Monday, 9 July 2018

Huawei P20 Pro review

When it comes to smartphone cameras Huawei’s new flagship the P20 Pro promises some major innovation, it's got three cameras on the back including a 40 megapixel shooter, but do these bring some real advantages or is it just a gimmick? This is my Huawei P20 Pro full review.

Huawei P20 Pro

Huawei has brought an all-new design for this year's P20 pro, unlike last year's all-metal build now we have a build of all glass with a metal frame, this makes for a phone that is pretty eye-catching especially in the Twilight color, it's a gorgeous gradient from purple to green, the corners and edges are rounded and the glass back is curved. It isn't tapered though it feels thick and sturdy.

On the back you can see the P20 pro's unique feature, the like a branded triple camera setup. Huawei is warn-up every smartphone manufacturer around. One side effect of these cameras is a camera bump, so the P20 pro will wobble on a table unlike last year's P10, but an improvement over last year is that instead of just being a splash proof now there is full IP 67 dust and water resistance.

The P20 pro has a stereo speaker setup one speaker is bottom firing and the other doubles as the earpiece, the sound is clear and decently loud. The speaker's can even reproduce Dolby Atmos multi-channel sound, which is great with the right content.

Unfortunately Huawei decided to go without a 3.5 millimeter jack this time around so you'll have to plug in headphones to the USBC port or go wireless.

The Always-on fingerprint reader is front mounted just below the screen, it's really fast and responsive to your touch. If you don't want to use a fingerprint reader there's also a face unlock it's really fast just lift or wake up the phone and it's ready, since it uses the front camera it will bring up the screen to illuminate your face if necessary.

There's plenty of internal storage at 128 gigs, but there's no microSD slot and at the top is an IR blaster which can be used to control supported appliances around the house.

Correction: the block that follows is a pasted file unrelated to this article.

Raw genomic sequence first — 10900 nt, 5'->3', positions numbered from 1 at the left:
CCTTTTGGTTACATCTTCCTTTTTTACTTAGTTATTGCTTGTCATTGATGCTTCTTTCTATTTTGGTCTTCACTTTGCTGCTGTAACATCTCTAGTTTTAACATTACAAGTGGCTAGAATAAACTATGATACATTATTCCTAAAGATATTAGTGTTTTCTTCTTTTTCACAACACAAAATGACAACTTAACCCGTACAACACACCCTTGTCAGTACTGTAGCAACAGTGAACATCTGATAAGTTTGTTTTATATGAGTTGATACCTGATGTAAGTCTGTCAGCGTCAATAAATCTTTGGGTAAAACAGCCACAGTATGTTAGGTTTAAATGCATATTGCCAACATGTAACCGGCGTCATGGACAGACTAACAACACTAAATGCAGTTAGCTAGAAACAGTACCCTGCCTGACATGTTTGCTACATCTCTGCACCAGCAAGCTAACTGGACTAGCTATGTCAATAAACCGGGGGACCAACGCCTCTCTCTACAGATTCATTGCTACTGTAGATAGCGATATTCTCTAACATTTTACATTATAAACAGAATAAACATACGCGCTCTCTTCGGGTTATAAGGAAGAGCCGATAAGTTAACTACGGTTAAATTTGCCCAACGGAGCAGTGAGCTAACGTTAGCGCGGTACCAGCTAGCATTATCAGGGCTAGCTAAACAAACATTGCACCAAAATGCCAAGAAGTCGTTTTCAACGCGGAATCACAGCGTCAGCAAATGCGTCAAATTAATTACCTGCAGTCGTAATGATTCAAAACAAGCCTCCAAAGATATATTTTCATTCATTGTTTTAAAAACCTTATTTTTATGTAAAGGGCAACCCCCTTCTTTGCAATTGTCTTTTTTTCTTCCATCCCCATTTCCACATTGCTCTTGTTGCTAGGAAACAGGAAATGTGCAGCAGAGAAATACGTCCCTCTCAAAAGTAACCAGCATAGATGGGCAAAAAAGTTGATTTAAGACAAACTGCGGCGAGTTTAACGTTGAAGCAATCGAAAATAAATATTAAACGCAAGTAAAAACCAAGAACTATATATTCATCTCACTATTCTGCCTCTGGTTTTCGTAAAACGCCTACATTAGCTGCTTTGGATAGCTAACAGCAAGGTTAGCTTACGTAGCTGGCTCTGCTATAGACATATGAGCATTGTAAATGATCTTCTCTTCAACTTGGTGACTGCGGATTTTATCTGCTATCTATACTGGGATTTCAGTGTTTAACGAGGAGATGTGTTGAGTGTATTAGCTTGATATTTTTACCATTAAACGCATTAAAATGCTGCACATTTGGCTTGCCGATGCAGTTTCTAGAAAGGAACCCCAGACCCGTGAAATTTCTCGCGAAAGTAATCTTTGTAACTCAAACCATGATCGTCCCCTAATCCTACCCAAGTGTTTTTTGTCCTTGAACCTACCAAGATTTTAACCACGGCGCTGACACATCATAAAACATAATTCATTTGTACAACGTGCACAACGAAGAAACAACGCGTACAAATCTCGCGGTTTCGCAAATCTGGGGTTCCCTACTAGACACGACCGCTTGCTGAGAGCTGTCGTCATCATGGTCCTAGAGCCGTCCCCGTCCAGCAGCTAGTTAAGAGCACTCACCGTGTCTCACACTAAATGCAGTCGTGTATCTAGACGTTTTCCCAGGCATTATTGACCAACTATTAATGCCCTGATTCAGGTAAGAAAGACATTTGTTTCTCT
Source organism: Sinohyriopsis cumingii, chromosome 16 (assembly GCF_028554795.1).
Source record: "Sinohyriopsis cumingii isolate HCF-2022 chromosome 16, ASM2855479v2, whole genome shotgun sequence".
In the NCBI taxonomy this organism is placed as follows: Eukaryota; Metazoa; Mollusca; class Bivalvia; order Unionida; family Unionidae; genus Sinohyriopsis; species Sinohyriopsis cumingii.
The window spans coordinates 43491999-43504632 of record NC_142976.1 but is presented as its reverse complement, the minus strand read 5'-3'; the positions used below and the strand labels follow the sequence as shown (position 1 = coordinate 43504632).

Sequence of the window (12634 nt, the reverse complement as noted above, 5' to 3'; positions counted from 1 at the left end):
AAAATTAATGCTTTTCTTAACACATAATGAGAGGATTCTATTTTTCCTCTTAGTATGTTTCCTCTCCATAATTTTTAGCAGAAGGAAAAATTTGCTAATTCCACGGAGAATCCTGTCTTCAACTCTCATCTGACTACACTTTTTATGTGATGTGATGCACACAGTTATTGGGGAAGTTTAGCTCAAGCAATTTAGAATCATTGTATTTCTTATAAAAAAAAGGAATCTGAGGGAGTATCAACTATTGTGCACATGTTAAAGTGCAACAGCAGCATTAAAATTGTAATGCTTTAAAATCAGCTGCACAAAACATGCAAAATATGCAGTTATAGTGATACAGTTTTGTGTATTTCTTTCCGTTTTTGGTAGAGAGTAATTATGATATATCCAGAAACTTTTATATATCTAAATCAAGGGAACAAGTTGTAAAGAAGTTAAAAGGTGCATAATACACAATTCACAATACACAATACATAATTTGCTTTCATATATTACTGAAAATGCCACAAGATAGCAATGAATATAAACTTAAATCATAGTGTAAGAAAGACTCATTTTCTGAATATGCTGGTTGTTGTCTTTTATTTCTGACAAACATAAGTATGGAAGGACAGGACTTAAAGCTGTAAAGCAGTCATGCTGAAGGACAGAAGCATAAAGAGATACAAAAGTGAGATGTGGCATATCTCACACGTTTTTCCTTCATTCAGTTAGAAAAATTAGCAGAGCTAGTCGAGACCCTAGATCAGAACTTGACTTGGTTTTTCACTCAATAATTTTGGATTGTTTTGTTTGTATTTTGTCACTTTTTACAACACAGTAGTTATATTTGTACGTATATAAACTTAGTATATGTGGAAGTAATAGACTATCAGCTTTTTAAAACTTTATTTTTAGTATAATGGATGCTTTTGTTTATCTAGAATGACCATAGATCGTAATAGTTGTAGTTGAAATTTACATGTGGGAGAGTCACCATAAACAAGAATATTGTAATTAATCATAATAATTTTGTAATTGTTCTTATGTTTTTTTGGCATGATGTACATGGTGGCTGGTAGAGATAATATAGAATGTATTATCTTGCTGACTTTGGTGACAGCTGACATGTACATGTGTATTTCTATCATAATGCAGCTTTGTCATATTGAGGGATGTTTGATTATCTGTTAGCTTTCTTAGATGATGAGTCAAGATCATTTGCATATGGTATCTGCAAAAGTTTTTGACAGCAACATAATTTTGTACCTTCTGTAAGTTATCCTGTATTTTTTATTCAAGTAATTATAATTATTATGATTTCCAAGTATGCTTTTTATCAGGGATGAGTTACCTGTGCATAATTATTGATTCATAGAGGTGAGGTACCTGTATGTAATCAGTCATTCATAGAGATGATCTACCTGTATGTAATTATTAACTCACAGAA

The screen is a 6.1 inch AMOLED with a tall 18 by 9 aspect ratio similar to the Matte 10 pros, the 1080p resolution is lower than the P10 plus is quad HD, but still looks sharp. You may have noticed that there's a screen cut out near the top this notch holds the selfie cam and the loudspeaker the trend started by Apple is making its way everywhere, it's not too intrusive though the screen space next to it is only used to hold notifications and status icons. You can also turn this space black to help hide the notch if it bothers you, regardless content stays underneath and won't be interrupted unlike on the iPhone and with the deep blacks of an AMOLED it all looks nice too.

There's very little color shifting unlike on other AMOLED screens, you won't have problems outdoors either the screen is bright up to 580 nits in auto mode and sunlight legibility is great.

The UI of the P20 pro is Huawei EMUY 8.1 over Android 8.1 Oreo, apps can be stored either on the home screen or in an app drawer and you can also swipe down from the home screen to open an app search bar. There are different options to choose from for navigation instead of having buttons on the screen you can also have an on-screen navigation bar or navigate using the fingerprint reader with swipes just like last year.

There's a theme store with a variety of designs and themes to choose from and Huawei is committed to providing timely Android security updates too.

The P20 Pro runs on a kirin 970 chipset with 6 gigs of RAM this chipset is also inside of the Huawei Matte 10 released last fall so it's not top-of-the-line anymore, though the most recent flagships with the snapdragon 845 perform around 30% better in benchmarks, the P20 pro performs well it's quite powerful and should be able to handle any task you throw at it, though it does start to run hot during more challenging ones.

The P20 pro packs a 4000 milliamp hour battery, battery life is great but shorter than they Matte 10 Pros, it earned an endurance rating of 89 hours in our proprietary tests. Charging is decently fast thanks to Huawei supercharge we got from zero to 46% in half an hour, sadly there is no wireless charging here even though the back is made of glass.